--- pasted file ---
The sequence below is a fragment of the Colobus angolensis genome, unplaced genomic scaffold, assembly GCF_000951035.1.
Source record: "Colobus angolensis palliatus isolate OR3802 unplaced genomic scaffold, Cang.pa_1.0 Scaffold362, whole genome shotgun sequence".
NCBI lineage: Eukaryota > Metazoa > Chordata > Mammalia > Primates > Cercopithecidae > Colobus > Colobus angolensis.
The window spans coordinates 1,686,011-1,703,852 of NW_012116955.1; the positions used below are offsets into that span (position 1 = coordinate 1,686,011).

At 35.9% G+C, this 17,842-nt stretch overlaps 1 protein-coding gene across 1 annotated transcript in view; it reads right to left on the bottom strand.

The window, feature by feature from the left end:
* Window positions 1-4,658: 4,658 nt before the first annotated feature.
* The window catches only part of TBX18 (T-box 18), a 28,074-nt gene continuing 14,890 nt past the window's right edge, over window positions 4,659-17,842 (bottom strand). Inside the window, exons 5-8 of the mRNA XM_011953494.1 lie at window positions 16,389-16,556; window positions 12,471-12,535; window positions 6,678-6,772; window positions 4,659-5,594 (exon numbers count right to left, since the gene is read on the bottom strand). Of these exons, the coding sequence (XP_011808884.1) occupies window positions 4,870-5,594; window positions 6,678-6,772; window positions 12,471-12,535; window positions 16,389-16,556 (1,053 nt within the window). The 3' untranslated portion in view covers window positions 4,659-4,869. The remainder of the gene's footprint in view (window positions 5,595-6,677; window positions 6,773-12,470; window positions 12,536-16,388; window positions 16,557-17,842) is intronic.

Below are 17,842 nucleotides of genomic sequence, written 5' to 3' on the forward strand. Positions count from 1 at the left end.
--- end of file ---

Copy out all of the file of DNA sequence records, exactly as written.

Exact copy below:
The sequence below is a fragment of the Colobus angolensis genome, unplaced genomic scaffold, assembly GCF_000951035.1.
Source record: "Colobus angolensis palliatus isolate OR3802 unplaced genomic scaffold, Cang.pa_1.0 Scaffold362, whole genome shotgun sequence".
NCBI lineage: Eukaryota > Metazoa > Chordata > Mammalia > Primates > Cercopithecidae > Colobus > Colobus angolensis.
The window spans coordinates 1,686,011-1,703,852 of NW_012116955.1; the positions used below are offsets into that span (position 1 = coordinate 1,686,011).

At 35.9% G+C, this 17,842-nt stretch overlaps 1 protein-coding gene across 1 annotated transcript in view; it reads right to left on the bottom strand.

The window, feature by feature from the left end:
* Window positions 1-4,658: 4,658 nt before the first annotated feature.
* The window catches only part of TBX18 (T-box 18), a 28,074-nt gene continuing 14,890 nt past the window's right edge, over window positions 4,659-17,842 (bottom strand). Inside the window, exons 5-8 of the mRNA XM_011953494.1 lie at window positions 16,389-16,556; window positions 12,471-12,535; window positions 6,678-6,772; window positions 4,659-5,594 (exon numbers count right to left, since the gene is read on the bottom strand). Of these exons, the coding sequence (XP_011808884.1) occupies window positions 4,870-5,594; window positions 6,678-6,772; window positions 12,471-12,535; window positions 16,389-16,556 (1,053 nt within the window). The 3' untranslated portion in view covers window positions 4,659-4,869. The remainder of the gene's footprint in view (window positions 5,595-6,677; window positions 6,773-12,470; window positions 12,536-16,388; window positions 16,557-17,842) is intronic.

Below are 17,842 nucleotides of genomic sequence, written 5' to 3' on the forward strand. Positions count from 1 at the left end.